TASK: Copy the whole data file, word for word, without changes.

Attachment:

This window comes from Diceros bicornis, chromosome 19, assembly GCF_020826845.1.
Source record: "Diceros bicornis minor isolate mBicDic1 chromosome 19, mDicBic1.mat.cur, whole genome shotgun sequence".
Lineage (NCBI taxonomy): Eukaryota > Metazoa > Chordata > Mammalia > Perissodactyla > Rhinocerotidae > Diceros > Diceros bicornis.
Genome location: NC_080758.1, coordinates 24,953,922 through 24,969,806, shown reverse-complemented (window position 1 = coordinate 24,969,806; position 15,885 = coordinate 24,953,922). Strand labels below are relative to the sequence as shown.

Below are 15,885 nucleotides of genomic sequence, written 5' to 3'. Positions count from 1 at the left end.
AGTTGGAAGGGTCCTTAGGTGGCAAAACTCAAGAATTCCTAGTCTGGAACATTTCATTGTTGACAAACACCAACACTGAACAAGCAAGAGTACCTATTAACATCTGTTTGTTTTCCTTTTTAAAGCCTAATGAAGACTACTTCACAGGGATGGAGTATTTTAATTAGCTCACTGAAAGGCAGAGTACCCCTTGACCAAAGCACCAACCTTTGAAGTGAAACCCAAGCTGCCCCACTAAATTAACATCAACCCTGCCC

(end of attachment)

This window comes from Diceros bicornis, chromosome 19, assembly GCF_020826845.1.
Source record: "Diceros bicornis minor isolate mBicDic1 chromosome 19, mDicBic1.mat.cur, whole genome shotgun sequence".
Lineage (NCBI taxonomy): Eukaryota > Metazoa > Chordata > Mammalia > Perissodactyla > Rhinocerotidae > Diceros > Diceros bicornis.
Genome location: NC_080758.1, coordinates 24,953,922 through 24,969,806, shown reverse-complemented (window position 1 = coordinate 24,969,806; position 15,885 = coordinate 24,953,922). Strand labels below are relative to the sequence as shown.

Below are 15,885 nucleotides of genomic sequence, written 5' to 3'. Positions count from 1 at the left end.
AGTTGGAAGGGTCCTTAGGTGGCAAAACTCAAGAATTCCTAGTCTGGAACATTTCATTGTTGACAAACACCAACACTGAACAAGCAAGAGTACCTATTAACATCTGTTTGTTTTCCTTTTTAAAGCCTAATGAAGACTACTTCACAGGGATGGAGTATTTTAATTAGCTCACTGAAAGGCAGAGTACCCCTTGACCAAAGCACCAACCTTTGAAGTGAAACCCAAGCTGCCCCACTAAATTAACATCAACCCTGCCC